Republicans on the Senate Judiciary Committee had the opportunity to offer closing arguments against Elena Kagan this morning. They had, as Sen. Lindsey Graham, R-S.C., put it, "a hundred reasons" to vote no—at least from an ideological standpoint. Over the last few days, the rhetorical storm clouds gathering over Kagan have ranged from the Washington Times'utter certainty that she has plans to impose Sharia law from the bench (and they have the illustration of Kagan in a spooky turban to prove it!) to the overheated claims that she"manipulated medical findings" to support "partial-birth abortion." The NRA wants you to believe she wants to wrench your gun from your cold, dead hands. And constitutional junkies of every stripe had been led to believe that today's vote would be a high-minded referendum on Kagan, the Commerce Clause, and the future of health care reform. Given all these reasons to vote no, the case presented against Kagan today was awfully tepid and awfully familiar.
Senate Republicans offered up virtually nothing about Sharia-Kagan, or Partial Birth Abortion Kagan, or Commerce Clause Kagan this morning, retreating instead to the charges they first leveled in their opening statements three weeks ago: Kagan is a politician not a judge, Kagan is a liberal, and Kagan hates the military.
Kagan is not, said ranking Republican Jeff Sessions, R-Ala., a "lawyer's lawyer"; instead, she chose "involvement in politics." Her entire testimony, he claimed, was "political spin." But while both Sessions and John Kyl, R-Ariz., expended a lot of energy disputing Kagan's lawyerly abilities, they each devoted the bulk of their comments to refuting what Kyl would describe as her "clever lawyering" as solicitor general.
Not quite gone from today's proceedings were the full-frontal attacks on Thurgood Marshall. Both Kyl and Chuck Grassley, R-Iowa, saw fit to take one last whack at that piñata. (Sen. Orrin Hatch, R-Utah, merely objected vaguely to her admiration for "certain judges.")
There was some more yipping about Kagan's treatment of military recruiters at Harvard that deflated very quickly when Lindsey Graham, the committee's undisputed military authority, observed that "at the end of the day," military recruitment actually increased at Harvard, despite her policy. He added: "If I believed she had animosity in her heart about those who wear the uniform I would easily vote no. I don't believe that." Graham added that it was clear she was a loyal American who revered the military as much as anyone does and that the Solomon Amendment scuffle while she was dean of the law school "says more about Harvard than it says about the military."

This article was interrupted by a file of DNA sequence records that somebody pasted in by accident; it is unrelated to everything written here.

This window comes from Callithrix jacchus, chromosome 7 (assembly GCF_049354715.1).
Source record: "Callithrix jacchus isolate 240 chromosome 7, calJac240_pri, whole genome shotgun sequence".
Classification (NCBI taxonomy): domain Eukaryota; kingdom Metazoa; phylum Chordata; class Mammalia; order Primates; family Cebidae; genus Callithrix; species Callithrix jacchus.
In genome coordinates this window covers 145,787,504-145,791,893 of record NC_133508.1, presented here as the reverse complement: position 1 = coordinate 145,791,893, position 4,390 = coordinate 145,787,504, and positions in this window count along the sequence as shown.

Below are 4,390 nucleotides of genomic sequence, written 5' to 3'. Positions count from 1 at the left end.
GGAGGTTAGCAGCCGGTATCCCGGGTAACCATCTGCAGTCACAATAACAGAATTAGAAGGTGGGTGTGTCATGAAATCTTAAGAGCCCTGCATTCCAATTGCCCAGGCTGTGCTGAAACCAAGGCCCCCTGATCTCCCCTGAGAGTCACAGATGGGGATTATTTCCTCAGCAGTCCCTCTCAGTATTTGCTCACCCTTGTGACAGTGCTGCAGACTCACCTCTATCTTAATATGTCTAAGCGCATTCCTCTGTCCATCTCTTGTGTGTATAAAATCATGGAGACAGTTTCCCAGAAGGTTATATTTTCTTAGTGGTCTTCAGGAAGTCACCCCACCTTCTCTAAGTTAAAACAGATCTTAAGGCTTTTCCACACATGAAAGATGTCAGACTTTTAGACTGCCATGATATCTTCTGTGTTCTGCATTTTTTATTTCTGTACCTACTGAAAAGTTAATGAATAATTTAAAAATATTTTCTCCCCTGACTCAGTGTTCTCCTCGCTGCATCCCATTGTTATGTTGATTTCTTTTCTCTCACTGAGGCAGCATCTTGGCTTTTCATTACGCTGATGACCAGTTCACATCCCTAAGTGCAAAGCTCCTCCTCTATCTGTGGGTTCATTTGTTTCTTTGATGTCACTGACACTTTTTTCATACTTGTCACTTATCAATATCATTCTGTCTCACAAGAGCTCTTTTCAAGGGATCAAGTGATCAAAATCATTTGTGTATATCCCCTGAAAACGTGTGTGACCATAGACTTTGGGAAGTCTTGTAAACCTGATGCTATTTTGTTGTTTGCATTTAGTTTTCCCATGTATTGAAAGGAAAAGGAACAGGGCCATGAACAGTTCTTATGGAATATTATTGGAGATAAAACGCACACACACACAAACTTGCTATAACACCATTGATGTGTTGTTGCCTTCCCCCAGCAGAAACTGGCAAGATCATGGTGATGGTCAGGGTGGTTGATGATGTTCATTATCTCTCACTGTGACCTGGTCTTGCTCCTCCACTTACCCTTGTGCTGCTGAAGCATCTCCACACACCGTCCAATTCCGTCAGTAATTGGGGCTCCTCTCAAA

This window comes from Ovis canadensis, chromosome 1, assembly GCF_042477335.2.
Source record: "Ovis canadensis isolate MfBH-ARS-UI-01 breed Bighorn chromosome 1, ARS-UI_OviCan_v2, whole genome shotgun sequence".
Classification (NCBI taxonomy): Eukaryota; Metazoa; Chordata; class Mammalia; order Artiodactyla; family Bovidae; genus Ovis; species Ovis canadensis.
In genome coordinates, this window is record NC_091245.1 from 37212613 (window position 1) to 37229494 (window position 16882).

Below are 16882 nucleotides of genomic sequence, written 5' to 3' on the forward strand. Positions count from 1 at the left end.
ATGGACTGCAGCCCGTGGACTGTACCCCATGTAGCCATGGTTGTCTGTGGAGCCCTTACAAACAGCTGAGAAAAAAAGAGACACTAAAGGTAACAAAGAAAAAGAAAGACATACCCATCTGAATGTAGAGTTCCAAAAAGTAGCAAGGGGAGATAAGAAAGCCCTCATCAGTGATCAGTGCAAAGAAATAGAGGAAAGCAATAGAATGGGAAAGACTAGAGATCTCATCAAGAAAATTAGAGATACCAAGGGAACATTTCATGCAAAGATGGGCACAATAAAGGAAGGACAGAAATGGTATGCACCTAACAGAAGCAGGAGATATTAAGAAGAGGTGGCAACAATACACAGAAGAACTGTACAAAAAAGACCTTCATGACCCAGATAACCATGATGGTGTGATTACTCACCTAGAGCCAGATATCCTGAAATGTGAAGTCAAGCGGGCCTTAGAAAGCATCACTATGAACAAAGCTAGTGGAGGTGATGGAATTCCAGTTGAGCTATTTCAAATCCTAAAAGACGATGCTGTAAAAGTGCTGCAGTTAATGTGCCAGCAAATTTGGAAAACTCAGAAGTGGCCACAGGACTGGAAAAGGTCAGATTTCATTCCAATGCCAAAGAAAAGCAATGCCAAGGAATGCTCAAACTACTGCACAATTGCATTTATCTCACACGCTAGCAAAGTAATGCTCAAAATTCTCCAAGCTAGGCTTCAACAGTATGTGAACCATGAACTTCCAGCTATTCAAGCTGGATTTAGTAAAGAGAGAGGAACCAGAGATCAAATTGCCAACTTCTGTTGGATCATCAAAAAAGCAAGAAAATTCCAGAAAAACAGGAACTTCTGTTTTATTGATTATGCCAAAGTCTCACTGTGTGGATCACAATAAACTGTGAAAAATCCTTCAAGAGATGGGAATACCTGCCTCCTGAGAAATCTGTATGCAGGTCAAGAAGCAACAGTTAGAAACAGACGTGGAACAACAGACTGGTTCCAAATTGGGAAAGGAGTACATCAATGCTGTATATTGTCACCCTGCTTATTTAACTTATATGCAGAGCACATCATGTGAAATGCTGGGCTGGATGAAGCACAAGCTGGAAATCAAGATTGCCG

Graham, only fueling the wrath of the right, went on to explain that nobody worked harder to defeat Obama than he did—with the possible exception of John McCain—"but we lost, President Obama won. The Constitution in my view puts a requirement on me not to replace my judgment for his." Reprising a line he used last year at the Sonia Sotomayor vote and again in his opening statements, Graham explained that "elections have consequences." Then he made it plain that the Senate needs to separate their political responsibilities to their constituents from their duty to the constitution. He said that, like his colleagues, he must balance the consequences of Obama's election in 2008 against the consequences for his own re-election campaign: "How do you stay within keeping your job and honoring the fact that the people have spoken?" he asked. "How do you balance a past election and your own election coming up?" (A Graham consultant told the Post this afternoon that the senator needn't worry about 2014: "He's a thinking person's conservative. I expect him to do well among voters with IQ's in triple digits.")